# Difference between revisions of "Frequency"

imported>John R. Brews (link) |
imported>Mark Widmer (Added value of speed of sound in air. Cleaned up language regarding photons and Planck's constant. Added list of typical frequency values.) |
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'''Frequency''' is a property of an [[oscillation]], [[Vibrational spectrum|vibration]], or other regularly-repeating (cyclic) phenomenon. The frequency of such a phenomenon is the number of repetitions (cycles) in a unit of [[time]]. In the [[SI]] system of units, frequency is measured in [[Hertz]] ('''Hz'''), the number of repetitions in one [[second]]. | '''Frequency''' is a property of an [[oscillation]], [[Vibrational spectrum|vibration]], or other regularly-repeating (cyclic) phenomenon. The frequency of such a phenomenon is the number of repetitions (cycles) in a unit of [[time]]. In the [[SI]] system of units, frequency is measured in [[Hertz]] ('''Hz'''), the number of repetitions in one [[second]]. | ||

Frequency ( '''''f''''' ) is the reciprocal of the period ( '''''T''''' ), which is the time interval over which the phenomenon repeats: | |||

:<math> | :<math>{f} = \frac{1}{T} \,\!</math> | ||

In electromagnetic radiation, the [[energy]] of | For a wave propagating through space, frequency ( '''''f''''' ) is inversely proportional to [[wavelength]] ( '''''λ''''' ), which is a length measurement: | ||

:<math>\lambda = \frac{c}{f} \,\!</math>, where '''''c''''' is the speed of propagation of the wave. | |||

For [[electromagnetic radiation]] in a vacuum, '''''c''''' = 299 792 458 m/s, the [[speed of light]]. For sound in air at 20 Celsius and atmospheric pressure, '''''c''''' = 343 m/s. | |||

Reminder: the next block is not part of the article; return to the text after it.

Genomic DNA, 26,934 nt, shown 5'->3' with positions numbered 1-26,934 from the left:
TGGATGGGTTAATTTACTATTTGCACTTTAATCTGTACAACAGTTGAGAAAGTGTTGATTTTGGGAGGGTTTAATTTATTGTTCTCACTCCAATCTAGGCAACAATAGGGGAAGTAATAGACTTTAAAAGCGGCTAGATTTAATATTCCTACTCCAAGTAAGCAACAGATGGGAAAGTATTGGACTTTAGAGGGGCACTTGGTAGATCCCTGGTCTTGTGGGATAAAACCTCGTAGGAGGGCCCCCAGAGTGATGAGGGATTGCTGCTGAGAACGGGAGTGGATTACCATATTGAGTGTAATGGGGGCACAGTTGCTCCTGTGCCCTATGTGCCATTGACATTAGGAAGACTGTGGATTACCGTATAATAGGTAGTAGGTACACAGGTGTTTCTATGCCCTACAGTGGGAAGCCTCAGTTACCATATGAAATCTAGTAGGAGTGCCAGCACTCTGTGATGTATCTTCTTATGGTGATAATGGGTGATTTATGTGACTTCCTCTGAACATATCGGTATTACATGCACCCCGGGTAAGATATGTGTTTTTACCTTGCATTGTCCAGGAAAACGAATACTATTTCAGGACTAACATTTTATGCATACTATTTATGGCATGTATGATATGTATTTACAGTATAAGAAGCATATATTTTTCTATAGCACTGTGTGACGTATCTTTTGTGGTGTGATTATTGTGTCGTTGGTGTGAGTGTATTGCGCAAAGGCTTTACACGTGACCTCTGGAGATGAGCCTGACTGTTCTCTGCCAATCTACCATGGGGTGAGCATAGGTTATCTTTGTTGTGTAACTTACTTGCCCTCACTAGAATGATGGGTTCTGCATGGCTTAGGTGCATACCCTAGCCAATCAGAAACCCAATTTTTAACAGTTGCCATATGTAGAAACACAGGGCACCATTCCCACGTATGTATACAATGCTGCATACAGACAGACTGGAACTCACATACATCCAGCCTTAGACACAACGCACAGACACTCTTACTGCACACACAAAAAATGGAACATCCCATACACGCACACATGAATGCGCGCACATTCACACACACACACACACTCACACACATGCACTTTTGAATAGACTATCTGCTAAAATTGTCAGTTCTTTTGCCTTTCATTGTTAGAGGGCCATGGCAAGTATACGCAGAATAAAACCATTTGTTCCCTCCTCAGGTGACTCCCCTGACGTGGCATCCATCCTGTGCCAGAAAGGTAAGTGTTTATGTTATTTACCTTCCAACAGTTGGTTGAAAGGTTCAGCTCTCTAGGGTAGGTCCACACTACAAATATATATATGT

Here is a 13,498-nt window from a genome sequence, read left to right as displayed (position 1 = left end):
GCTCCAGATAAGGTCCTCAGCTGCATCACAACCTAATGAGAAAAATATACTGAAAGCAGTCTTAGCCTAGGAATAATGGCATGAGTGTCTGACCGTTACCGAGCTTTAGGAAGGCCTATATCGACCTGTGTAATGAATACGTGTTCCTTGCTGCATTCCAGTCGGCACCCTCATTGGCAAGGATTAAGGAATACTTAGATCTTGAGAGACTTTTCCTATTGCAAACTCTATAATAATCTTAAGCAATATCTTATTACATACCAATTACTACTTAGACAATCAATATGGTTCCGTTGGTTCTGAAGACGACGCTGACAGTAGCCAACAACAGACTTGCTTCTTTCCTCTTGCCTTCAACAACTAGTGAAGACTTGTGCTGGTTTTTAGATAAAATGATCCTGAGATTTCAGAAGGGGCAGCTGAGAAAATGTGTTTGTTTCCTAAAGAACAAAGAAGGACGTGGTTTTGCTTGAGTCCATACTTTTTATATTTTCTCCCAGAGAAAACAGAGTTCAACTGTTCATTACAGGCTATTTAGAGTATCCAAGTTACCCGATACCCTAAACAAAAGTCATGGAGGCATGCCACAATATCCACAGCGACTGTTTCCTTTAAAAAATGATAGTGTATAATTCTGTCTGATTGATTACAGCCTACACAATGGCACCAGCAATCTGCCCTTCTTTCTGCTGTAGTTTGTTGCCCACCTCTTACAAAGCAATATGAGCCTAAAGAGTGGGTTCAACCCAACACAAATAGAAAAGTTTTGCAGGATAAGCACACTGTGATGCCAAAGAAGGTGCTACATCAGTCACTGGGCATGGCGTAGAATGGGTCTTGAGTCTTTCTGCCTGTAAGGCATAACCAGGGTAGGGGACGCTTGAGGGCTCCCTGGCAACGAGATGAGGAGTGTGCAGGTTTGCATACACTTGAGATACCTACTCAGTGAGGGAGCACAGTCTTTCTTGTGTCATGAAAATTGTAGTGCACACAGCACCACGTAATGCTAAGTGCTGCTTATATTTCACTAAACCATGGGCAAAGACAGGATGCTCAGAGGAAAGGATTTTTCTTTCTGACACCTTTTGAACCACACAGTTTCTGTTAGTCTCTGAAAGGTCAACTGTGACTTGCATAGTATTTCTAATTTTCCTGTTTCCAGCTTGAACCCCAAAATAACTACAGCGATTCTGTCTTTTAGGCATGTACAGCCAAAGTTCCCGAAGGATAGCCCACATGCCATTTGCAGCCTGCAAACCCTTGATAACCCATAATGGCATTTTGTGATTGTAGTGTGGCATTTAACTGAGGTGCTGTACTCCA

In electromagnetic radiation, the [[energy]] ( '''''E''''' ) of a single photon is proportional to the frequency: | |||

:<math>E=hf \,\!</math> , where '''''h''''' = 6.626 x 10<sup>-34</sup> J•s ([[Planck's constant]]) | :<math>E=hf \,\!</math> , where '''''h''''' = 6.626 x 10<sup>-34</sup> J•s ([[Planck's constant]]) | ||

For waves encountered in everyday life, typical frequencies are 20 to 20,000 Hz for audible sound, 1 MHz for AM radio waves, 100 MHz for FM radio waves, and 430 to 750 THz for visible light. | |||

Non-wave phenomena can also be periodic and have an associated frequency. Household electricity is typically either 50 or 60 Hz, depending on location. A car engine running at a modest 1000 rpm has a 17 Hz frequency. Earth's once-per-day rotation corresponds to about 1 milliHz, and its once-per-year revolution about the Sun corresponds to about 3 nanoHz. |

## Latest revision as of 19:29, 21 July 2020

**Frequency** is a property of an oscillation, vibration, or other regularly-repeating (cyclic) phenomenon. The frequency of such a phenomenon is the number of repetitions (cycles) in a unit of time. In the SI system of units, frequency is measured in Hertz (**Hz**), the number of repetitions in one second.

Frequency ( * f* ) is the reciprocal of the period (

*), which is the time interval over which the phenomenon repeats:*

**T**For a wave propagating through space, frequency ( * f* ) is inversely proportional to wavelength (

*), which is a length measurement:*

**λ**- , where
is the speed of propagation of the wave.**c**

For electromagnetic radiation in a vacuum, * c* = 299 792 458 m/s, the speed of light. For sound in air at 20 Celsius and atmospheric pressure,

*= 343 m/s.*

**c**In electromagnetic radiation, the energy ( * E* ) of a single photon is proportional to the frequency:

- , where
= 6.626 x 10**h**^{-34}J•s (Planck's constant)

For waves encountered in everyday life, typical frequencies are 20 to 20,000 Hz for audible sound, 1 MHz for AM radio waves, 100 MHz for FM radio waves, and 430 to 750 THz for visible light.

Non-wave phenomena can also be periodic and have an associated frequency. Household electricity is typically either 50 or 60 Hz, depending on location. A car engine running at a modest 1000 rpm has a 17 Hz frequency. Earth's once-per-day rotation corresponds to about 1 milliHz, and its once-per-year revolution about the Sun corresponds to about 3 nanoHz.